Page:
She tells the story of one of the doctors there who had escaped from Nazi occupied Austria during the war and recalls that there were a lot of refugees employed in the hospital as nursing staff. It was very cosmopolitan.

 

Hilda explains that the night of the tube shelter disaster she and Doris were on call for air raid casualties. When they got the call they went to the casualty ward, checked that the beds were ready, and warmed them using a heat cradle. Then they waited.

 

Stretchers started to arrive and were lined up along the long corridor that ran the length of the hospital. She remembers not understanding what had happened as they hadn’t heard any bombs dropping.

 

Hilda remembers suddenly being told to go back to bed because there was “nothing they could do”. They didn’t realise it was the dead being brought in on stretchers because there was no mortuary big enough to take them all.

 

Hilda recalls that there were no living casualties brought in that night. She says she wasn’t really affected that much because she was used to laying out people who’d died on the wards. But that night was on a “mega scale”.

 

She does remember being told not to talk about that night and being sent on holiday for 2 weeks straight afterwards.

 

When she returned to Bethnal Green she went back to work as normal and didn’t find out what had happened because it was “blocked out” as bad for morale. So nobody talked about it.

 

Hilda explains that she returned to Bethnal Green hospital after the war. She remembers people being very friendly – especially Jewish people. She says that there was a big Jewish community there and they had a special area set aside in the hospital chapel for them to lay out their dead.

 

She remembers that there weren’t any air raid casualties in Bethnal Green hospital when she was there. She also says that people in the area died at a fairly young age. The typical life expectancy was “in the 50s”.

 

Hilda is not aware of any anti - Jewish feeling in Bethnal Green when she lived there and did not hear the rumours that Jewish people were responsible for the disaster.

 

She remembers the poverty of the area and says there were lots of slums.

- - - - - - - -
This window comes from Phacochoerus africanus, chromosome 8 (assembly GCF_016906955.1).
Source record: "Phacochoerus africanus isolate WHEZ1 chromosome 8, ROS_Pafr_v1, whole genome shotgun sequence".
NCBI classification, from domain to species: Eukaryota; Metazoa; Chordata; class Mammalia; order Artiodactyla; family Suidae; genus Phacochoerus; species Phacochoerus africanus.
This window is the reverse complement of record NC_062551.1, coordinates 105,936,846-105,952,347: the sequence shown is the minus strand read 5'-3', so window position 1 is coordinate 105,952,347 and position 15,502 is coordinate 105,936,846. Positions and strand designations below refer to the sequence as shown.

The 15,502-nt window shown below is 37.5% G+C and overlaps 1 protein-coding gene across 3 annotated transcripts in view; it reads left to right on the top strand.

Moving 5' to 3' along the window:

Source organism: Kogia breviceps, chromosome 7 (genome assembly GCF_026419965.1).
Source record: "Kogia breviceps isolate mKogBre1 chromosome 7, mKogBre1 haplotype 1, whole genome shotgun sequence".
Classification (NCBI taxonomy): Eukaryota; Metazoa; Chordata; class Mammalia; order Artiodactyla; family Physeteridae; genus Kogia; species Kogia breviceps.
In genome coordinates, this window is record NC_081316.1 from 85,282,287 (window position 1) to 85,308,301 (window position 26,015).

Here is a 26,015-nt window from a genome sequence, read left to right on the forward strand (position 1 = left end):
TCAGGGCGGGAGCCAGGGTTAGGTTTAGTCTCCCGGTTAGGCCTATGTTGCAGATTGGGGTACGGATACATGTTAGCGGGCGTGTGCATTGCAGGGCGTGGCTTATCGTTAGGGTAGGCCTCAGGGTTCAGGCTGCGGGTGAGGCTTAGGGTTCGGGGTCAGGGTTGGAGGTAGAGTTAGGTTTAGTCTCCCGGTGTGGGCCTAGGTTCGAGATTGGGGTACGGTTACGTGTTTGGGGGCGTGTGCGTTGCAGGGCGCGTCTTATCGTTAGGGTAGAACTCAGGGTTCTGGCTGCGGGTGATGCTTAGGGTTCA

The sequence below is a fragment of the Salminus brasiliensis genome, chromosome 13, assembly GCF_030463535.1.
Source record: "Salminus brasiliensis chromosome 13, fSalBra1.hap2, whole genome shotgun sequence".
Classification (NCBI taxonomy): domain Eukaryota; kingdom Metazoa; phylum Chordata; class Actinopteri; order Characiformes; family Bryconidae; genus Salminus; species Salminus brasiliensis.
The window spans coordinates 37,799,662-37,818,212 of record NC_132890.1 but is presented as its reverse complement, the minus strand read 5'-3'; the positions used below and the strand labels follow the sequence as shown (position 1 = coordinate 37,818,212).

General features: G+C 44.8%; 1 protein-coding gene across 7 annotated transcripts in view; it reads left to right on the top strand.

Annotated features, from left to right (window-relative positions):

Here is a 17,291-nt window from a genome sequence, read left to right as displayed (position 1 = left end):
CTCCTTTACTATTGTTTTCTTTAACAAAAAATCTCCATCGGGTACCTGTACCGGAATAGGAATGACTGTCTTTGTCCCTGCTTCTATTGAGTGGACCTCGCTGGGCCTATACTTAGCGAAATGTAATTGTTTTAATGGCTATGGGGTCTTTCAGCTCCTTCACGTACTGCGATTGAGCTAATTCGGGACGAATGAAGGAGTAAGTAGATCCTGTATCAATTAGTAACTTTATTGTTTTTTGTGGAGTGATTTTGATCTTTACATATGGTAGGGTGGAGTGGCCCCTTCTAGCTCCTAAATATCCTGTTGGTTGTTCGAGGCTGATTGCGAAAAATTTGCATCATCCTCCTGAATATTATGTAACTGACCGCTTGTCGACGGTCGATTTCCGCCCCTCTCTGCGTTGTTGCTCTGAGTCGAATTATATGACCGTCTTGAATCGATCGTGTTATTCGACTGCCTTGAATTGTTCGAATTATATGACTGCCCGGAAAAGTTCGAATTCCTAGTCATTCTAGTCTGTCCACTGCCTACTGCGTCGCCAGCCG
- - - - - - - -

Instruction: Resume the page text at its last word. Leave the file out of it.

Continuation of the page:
Hilda recalls that she never went hungry during the war when she lived in the nurses’ home. The food was not great but they weren’t affected by rations that much living in the nurses’ home. She remembers that there was no fruit in war time.  The nurses were given a little bag of coal once a week to light fires in their rooms.

 

Tape paused and restarted.

 

Hilda talks about a photo she shows the interviewer of 30-40 people who all worked at the Bethnal Green hospital when she did. She remembers that the London Chest Hospital also took in casualties the night of the disaster.

 

More anecdotes about life as a junior nurse.

 

Hilda remembers going to the cinema next door to Bethnal Green hospital and says that the nurses were allowed to sit in the back row for free. Similarly when nurses went on trolleybuses to Hackney the conductor refused to take their money because they were in uniform. Hilda shows a photo of herself in uniform aged 17.

 

Tape paused and restarted.

 

Hilda talks about her time as a theatre sister in the Mayday hospital, Thornton Heath.  She remembers one particular surgeon who was very colourful. She stresses that it was a lovely atmosphere working in theatre as the staff formed a very close unit.

 

Hilda explains that after the Mayday hospital she worked in theatre in Dulwich hospital and then Ealing hospital.

 

After Hilda retired from Ealing hospital she worked in a back room, sterilising surgical instruments, at the Royal Masonic hospital in Ravenscourt Park. She also did a correspondence course in chiropody at this time.

 

 

Hilda started to do home visits using her chiropody skills on completing the course. She still sees 10 patients today and talks about that.

 

Hilda explains that she’s had cancer twice and so has seen nursing from the other side – as a patient. She thinks that nursing has changed a lot since she started her career. Today the theoretical comes first whereas when she was training you started at the bottom of the hierarchy, and the practical “hands on” contact with patients came first. She tells some stories about bad practice she witnessed in Ealing hospital when she was a patient a few years ago.

 

Hilda makes a distinction between the teaching hospitals and non-teaching hospitals today in terms of quality of care. She says that when she was a patient in Queen Charlotte’s hospital the care she received was brilliant.

 

Hilda returns to her early career in Bethnal Green hospital and remembers being so overstretched one time that the nurses went on strike. It was covered by the Daily Mail.

 

Hilda talks about going to one of the memorial services for the Bethnal Green disaster in St John’s church. She remembers seeing pearly kings and queens there and says that it was a very happy occasion despite it being a memorial. She has not yet seen the new memorial in the park but would like to.